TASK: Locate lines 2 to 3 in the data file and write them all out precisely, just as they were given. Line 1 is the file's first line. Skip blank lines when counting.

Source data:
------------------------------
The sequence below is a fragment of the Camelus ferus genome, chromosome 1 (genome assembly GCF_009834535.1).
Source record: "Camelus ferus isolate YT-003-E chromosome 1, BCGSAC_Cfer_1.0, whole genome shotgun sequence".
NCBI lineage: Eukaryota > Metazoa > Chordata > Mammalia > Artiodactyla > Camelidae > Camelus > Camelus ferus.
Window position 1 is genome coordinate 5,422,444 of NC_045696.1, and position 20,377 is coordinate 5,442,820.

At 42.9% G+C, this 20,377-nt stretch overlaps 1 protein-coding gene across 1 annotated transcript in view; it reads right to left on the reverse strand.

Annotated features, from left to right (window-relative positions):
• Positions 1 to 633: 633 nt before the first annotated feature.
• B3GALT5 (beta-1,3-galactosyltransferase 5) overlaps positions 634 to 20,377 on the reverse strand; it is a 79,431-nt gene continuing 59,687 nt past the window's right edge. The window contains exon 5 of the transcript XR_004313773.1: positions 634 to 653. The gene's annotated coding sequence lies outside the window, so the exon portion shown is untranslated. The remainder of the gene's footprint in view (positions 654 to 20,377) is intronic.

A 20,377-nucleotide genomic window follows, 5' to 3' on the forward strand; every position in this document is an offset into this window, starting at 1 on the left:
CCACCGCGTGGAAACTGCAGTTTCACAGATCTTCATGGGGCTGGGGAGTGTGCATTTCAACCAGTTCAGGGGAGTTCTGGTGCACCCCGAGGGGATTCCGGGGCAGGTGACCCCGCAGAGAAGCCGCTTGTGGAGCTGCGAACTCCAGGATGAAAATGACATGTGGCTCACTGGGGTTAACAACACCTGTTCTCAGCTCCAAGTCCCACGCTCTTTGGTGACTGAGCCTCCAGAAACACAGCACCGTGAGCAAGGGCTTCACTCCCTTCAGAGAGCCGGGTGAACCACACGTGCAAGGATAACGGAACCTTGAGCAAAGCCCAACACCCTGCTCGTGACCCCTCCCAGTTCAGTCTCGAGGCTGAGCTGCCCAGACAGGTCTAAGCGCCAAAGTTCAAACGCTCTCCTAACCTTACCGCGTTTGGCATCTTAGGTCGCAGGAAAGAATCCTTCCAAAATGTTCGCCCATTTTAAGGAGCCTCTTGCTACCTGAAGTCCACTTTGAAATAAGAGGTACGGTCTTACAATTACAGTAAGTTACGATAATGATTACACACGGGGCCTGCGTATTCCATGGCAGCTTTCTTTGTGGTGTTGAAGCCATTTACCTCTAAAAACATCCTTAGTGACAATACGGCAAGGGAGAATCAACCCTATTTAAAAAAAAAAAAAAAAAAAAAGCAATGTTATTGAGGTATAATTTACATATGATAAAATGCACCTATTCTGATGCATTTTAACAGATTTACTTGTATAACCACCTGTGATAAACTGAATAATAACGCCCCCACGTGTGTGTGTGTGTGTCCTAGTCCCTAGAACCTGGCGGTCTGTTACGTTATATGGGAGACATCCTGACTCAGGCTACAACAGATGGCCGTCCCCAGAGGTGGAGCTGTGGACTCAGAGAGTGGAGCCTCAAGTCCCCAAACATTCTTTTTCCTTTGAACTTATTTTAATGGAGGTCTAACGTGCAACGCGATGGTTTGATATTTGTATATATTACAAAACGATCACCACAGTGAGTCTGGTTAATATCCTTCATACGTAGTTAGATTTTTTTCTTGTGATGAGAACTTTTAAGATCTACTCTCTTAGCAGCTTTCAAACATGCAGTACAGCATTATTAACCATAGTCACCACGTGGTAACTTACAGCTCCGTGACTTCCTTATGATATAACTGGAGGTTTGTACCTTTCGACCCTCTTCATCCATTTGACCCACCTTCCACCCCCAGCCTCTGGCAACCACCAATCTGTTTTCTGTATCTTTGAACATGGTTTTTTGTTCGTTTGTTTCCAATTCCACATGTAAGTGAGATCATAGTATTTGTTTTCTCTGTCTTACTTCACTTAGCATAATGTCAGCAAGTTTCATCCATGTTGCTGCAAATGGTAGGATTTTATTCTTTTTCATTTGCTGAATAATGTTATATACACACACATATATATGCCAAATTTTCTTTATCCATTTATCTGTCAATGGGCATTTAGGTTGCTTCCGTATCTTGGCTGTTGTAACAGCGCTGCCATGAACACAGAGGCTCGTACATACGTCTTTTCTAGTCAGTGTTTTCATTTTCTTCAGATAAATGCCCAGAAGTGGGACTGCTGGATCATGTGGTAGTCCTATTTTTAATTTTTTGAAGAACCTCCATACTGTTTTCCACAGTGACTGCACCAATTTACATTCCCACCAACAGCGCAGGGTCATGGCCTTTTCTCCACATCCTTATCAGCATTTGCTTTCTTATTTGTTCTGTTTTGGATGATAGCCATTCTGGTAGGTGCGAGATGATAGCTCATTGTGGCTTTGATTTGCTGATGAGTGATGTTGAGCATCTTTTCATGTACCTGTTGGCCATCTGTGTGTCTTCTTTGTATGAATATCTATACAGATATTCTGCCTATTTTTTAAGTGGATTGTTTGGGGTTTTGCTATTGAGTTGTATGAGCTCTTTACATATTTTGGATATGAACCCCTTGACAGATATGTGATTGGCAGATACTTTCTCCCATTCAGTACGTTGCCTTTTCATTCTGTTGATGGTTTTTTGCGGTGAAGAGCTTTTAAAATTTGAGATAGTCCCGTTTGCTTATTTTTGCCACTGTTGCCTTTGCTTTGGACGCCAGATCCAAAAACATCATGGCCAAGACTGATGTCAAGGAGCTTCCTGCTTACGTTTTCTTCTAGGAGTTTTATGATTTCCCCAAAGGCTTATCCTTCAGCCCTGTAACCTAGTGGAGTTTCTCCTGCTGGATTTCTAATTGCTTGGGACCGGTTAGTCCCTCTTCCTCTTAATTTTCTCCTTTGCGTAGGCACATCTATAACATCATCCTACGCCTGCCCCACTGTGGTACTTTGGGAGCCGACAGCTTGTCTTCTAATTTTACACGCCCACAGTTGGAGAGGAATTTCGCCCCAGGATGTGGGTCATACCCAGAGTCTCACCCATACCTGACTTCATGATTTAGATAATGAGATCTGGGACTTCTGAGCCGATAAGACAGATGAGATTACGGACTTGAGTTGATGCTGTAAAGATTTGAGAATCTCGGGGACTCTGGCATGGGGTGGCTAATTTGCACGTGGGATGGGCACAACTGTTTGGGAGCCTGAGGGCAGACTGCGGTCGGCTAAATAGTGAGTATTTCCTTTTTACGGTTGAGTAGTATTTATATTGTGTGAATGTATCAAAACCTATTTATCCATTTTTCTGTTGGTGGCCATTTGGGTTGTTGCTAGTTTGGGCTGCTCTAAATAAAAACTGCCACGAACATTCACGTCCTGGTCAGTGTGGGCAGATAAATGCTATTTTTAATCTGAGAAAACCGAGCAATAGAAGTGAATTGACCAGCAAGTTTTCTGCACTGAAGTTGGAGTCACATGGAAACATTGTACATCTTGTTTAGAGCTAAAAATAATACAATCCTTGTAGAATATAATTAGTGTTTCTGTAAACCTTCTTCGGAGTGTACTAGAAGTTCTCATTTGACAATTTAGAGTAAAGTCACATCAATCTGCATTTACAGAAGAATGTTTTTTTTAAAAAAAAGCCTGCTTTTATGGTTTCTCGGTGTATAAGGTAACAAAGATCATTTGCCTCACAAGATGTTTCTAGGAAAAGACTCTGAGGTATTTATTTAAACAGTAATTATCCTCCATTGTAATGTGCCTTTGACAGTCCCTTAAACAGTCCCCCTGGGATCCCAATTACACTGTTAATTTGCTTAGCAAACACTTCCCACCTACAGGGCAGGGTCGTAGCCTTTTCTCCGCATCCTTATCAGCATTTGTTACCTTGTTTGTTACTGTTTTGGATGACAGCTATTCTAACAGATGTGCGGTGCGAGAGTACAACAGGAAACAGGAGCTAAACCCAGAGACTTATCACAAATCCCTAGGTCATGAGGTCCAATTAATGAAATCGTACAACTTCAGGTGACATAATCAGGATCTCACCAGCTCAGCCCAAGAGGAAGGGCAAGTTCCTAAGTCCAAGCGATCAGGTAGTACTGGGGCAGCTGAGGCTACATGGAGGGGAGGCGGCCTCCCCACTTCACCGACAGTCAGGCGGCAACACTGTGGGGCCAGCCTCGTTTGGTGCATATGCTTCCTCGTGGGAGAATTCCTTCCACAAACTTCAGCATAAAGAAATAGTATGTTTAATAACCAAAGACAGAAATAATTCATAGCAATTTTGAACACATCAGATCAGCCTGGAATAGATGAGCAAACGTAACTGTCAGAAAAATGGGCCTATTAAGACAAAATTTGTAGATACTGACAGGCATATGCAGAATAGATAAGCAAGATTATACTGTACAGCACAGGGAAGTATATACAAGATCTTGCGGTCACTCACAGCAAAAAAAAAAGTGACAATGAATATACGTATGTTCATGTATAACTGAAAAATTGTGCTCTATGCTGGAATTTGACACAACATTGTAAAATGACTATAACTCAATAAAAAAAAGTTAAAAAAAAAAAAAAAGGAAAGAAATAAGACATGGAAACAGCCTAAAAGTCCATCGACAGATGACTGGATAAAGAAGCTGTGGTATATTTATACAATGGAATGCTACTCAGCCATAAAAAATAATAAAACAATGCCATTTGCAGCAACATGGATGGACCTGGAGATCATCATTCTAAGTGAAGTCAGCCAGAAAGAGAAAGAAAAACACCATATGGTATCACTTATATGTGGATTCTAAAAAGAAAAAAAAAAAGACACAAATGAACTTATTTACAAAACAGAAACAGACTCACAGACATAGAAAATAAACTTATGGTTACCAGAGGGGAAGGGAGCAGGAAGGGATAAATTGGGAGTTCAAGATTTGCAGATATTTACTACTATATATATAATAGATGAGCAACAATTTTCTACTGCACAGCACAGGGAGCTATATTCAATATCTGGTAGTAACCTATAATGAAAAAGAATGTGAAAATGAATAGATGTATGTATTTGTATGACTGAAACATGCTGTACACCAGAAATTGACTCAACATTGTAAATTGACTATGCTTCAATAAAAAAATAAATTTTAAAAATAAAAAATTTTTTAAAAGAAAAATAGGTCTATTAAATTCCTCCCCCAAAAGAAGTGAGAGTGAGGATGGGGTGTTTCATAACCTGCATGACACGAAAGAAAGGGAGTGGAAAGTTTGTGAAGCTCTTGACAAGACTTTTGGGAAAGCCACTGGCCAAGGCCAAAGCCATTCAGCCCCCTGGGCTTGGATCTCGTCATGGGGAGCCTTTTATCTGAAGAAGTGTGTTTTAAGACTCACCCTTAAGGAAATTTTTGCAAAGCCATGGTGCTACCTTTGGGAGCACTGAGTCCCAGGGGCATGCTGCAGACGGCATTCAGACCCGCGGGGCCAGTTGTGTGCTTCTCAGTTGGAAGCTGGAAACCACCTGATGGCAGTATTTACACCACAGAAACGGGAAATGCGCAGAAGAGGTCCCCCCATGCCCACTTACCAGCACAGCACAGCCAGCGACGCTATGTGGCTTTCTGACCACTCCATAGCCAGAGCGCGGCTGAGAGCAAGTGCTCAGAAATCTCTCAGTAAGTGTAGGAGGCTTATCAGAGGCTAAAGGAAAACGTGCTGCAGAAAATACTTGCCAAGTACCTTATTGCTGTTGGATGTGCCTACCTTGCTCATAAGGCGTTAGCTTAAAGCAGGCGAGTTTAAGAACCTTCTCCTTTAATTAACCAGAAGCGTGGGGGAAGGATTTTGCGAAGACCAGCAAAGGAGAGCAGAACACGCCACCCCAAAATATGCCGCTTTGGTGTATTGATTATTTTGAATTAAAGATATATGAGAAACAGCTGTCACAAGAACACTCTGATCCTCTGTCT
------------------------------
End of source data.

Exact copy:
Source record: "Camelus ferus isolate YT-003-E chromosome 1, BCGSAC_Cfer_1.0, whole genome shotgun sequence".
NCBI lineage: Eukaryota > Metazoa > Chordata > Mammalia > Artiodactyla > Camelidae > Camelus > Camelus ferus.